Self-saucing puddings. I’d be hard pressed to come up with a more comforting, warming winter dessert.
Ever since I first encountered the magic of a pudding that is crisp and cakey on the top and then moist and saucey on the bottom, I’ve been hooked. At boarding school, one of the few edible things apart from toast, was Sister Gemma’s chocolate self saucing pudding.
I was going to share a chocolate pudding recipe with you, but last week I had the inspiration to try out a ginger version and the results were seriously good. My Irishman even gave them the highest accolade of ‘best dessert, ever’. And for me, they would beat a chocolate pudding any day.
So just in case you need an excuse to get into pudding making mode, I’ve done some research on the benefits of ginger in our diet, and a few interesting ginger facts. Would love to hear in the comments if you have a favourite ginger recipe to share.
9 things you should know about ginger
1. ginger helps digestion
Ginger is meant to aide the digestion of fatty foods as well as helping to break down proteins and has also been linked to reducing gas.
2. ginger has been linked with many health benefits
Ginger has been touted as relieving nausea, especially for motion sickness and has been recommended for morning sickness. It’s also meant to reduce inflammation and improve circulation. It’s also been linked with reducing cholesterol and relaxing blood vessels. Is there anything ginger can’t do (?)
3. fresh is best
Although you can use dried powdered ginger, candied (crystallised) ginger, or even pickled ginger in cooking, I find that the flavour of fresh ginger is the best. Apparently the health benefits are more pronounced with fresh ginger as well. To convert a recipe from dried ginger substitute in 6 parts fresh grated ginger for 1 part of ground.
4. ginger should not be wrinkly or dark
When shopping for ginger, choose fresh-looking, firm, crisp stems and keep away from the dark, shriveled ones.
5. the potency varies
Like chilli, not all gingers are equal. Generally, the younger and fresher the ginger stem, the less intense the flavour. This is probably related to simple dilution and moisture content as anything else.
6. ginger makes an excellent tea
My Irishman got me onto this one. It makes a wonderful after-dinner treat when you feel like something sweet but don’t have space for dessert. Just slice off a few rounds of fresh ginger stem and pop them in the bottom of a mug or glass. Top with boiling water and allow to steep for 5 minutes or so. Serve with honey to taste.
7. store fresh ginger in the refrigerator
Ginger is best stored unpeeled at cooler temperatures. Like most veg, best to wrap in plastic or pop in an airtight container to prevent it drying out.
8. ginger can also be stored in the freezer
If you aren’t using ginger very often, it can also be stored whole in the freezer. This has the added benefit that frozen ginger is easier to grate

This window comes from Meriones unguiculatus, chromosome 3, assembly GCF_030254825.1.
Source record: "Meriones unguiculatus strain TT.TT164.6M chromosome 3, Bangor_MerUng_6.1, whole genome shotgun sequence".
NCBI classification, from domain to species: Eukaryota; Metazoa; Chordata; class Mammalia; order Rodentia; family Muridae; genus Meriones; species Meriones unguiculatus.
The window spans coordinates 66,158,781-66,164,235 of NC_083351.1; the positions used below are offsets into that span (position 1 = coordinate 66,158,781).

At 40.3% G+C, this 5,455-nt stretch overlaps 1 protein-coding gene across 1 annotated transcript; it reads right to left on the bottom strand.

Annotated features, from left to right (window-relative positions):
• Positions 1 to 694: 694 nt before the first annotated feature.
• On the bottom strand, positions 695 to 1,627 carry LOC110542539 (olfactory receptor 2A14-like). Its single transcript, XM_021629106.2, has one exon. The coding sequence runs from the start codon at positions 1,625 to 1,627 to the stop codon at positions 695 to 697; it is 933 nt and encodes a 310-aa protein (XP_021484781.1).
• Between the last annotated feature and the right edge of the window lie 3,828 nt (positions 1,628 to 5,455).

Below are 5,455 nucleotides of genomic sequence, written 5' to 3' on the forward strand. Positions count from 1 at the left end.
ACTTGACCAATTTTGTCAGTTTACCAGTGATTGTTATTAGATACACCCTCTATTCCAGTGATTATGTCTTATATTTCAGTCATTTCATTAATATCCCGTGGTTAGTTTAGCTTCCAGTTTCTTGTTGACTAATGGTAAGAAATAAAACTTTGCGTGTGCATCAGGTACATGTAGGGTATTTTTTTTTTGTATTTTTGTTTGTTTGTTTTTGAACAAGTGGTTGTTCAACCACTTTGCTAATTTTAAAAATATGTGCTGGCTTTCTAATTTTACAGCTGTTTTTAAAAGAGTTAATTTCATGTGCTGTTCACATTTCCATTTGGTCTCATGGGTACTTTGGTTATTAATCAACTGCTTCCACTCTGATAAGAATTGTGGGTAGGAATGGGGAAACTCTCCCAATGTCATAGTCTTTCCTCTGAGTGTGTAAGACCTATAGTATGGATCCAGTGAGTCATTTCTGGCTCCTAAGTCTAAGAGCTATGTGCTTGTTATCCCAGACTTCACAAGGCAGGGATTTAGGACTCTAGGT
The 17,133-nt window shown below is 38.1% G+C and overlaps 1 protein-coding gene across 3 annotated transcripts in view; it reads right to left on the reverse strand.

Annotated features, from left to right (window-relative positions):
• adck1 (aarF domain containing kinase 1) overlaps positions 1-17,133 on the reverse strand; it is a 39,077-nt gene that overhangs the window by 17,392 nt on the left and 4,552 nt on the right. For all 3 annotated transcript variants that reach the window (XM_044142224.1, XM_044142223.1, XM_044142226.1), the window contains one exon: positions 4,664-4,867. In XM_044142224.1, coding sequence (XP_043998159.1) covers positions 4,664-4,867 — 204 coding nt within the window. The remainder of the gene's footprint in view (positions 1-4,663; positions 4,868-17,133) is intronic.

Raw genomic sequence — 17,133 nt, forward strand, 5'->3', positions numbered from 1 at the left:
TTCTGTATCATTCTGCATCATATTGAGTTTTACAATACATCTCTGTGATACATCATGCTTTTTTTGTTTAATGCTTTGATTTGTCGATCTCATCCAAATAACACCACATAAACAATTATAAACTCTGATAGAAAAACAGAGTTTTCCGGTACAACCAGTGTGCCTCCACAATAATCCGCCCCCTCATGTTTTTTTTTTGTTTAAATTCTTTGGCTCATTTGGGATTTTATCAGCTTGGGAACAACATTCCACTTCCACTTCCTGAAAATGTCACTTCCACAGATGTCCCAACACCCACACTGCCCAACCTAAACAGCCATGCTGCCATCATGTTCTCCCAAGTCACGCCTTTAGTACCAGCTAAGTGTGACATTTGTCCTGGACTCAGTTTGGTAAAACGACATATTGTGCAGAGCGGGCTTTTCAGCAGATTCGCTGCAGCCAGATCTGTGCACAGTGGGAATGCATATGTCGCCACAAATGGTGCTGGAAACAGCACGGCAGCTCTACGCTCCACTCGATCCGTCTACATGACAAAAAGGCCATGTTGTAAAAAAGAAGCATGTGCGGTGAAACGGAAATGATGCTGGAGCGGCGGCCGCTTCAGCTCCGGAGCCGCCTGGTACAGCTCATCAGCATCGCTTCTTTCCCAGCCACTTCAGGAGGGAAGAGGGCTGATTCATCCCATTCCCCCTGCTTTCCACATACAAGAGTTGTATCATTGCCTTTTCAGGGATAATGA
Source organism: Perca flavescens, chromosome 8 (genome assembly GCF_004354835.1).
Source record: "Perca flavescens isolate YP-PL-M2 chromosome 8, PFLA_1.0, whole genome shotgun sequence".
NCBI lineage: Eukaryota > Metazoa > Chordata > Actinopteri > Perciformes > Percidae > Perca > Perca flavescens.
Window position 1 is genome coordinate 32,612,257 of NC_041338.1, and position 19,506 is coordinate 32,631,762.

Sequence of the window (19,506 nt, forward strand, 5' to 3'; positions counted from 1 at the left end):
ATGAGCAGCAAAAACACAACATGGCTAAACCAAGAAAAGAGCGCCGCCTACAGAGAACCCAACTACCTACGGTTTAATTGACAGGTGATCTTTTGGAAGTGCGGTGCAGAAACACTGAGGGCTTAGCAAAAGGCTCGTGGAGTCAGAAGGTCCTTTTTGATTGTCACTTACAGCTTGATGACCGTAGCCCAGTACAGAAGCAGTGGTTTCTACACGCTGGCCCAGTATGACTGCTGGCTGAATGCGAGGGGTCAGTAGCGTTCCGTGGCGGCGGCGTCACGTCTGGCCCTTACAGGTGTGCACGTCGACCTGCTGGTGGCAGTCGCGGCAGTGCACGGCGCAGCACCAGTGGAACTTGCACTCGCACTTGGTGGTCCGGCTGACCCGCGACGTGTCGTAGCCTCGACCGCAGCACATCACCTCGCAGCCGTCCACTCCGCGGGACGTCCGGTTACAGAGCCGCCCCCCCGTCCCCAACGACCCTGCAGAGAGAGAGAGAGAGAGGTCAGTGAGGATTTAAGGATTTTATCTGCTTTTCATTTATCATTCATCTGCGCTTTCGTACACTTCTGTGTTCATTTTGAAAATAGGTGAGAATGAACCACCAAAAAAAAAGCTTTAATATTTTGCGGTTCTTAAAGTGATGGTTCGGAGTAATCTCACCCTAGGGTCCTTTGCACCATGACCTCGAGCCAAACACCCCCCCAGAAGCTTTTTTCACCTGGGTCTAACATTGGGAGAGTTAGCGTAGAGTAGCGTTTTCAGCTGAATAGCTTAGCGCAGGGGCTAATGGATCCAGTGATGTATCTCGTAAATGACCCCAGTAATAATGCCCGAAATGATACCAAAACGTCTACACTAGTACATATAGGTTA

9. ginger can be addictive
But with all those health benefits, surely this isn’t a problem(!)
[5 ingredients | simple baking]
self-saucing ginger puddings
I’ve included two levels of ginger in the recipe – both are delicious. If you like your ginger subtle then just use the 1 tablespoon. But if you feel like getting a real, burning ginger hit, double up with the 2 tablespoons.
These puddings are brilliant for entertaining. Mix up the cake part and have it ready in your ramekins – a few hours in advance is fine. Then when you’re ready to cook, just add the boiling water + sugar mixture and bake.
Most steamed pudding recipes get you to cream the butter and sugar but I’ve found that just melting the butter is much easier and gives excellent results.
If you don’t have self raising flour, just use plain flour with 1 1/2 teaspoons baking powder mixed through. Big NOTE – you need 200g (7oz) brown sugar total, but it’s used in 2 different stages.
I like them best with vanilla icecream but they’d also be lovely with some thick cream.
100g (3 1/2oz) unsalted butter
1 – 2 tablespoons finely grated fresh ginger
200g (7oz) brown sugar
100g (3 1/2 oz) self raising flour
Preheat oven to 180C (350F).
Melt butter in a medium saucepan. Remove from the heat and add ginger and HALF the brown sugar (100g / 3 1/2oz). Stir and then add eggs, stirring well after each. Lightly mix in the flour until just combined. Don’t worry if there are a few lumps. Divide cake mixture between 4 x 1 cup capacity ramekins or dishes.
Combine the remaining HALF of the brown sugar with 1 cup boiling water. Pour over the cake mixture. Cover loosly with a large piece of foil and bake for 25 minutes. Remove foil and bake for another 5 minutes until puddings are puffy and golden.
Serve hot with vanilla icecream.
For those of you new to stonesoup – feel free to have a look around the beginner’s guide to stonesoup for links to some of the best posts.Share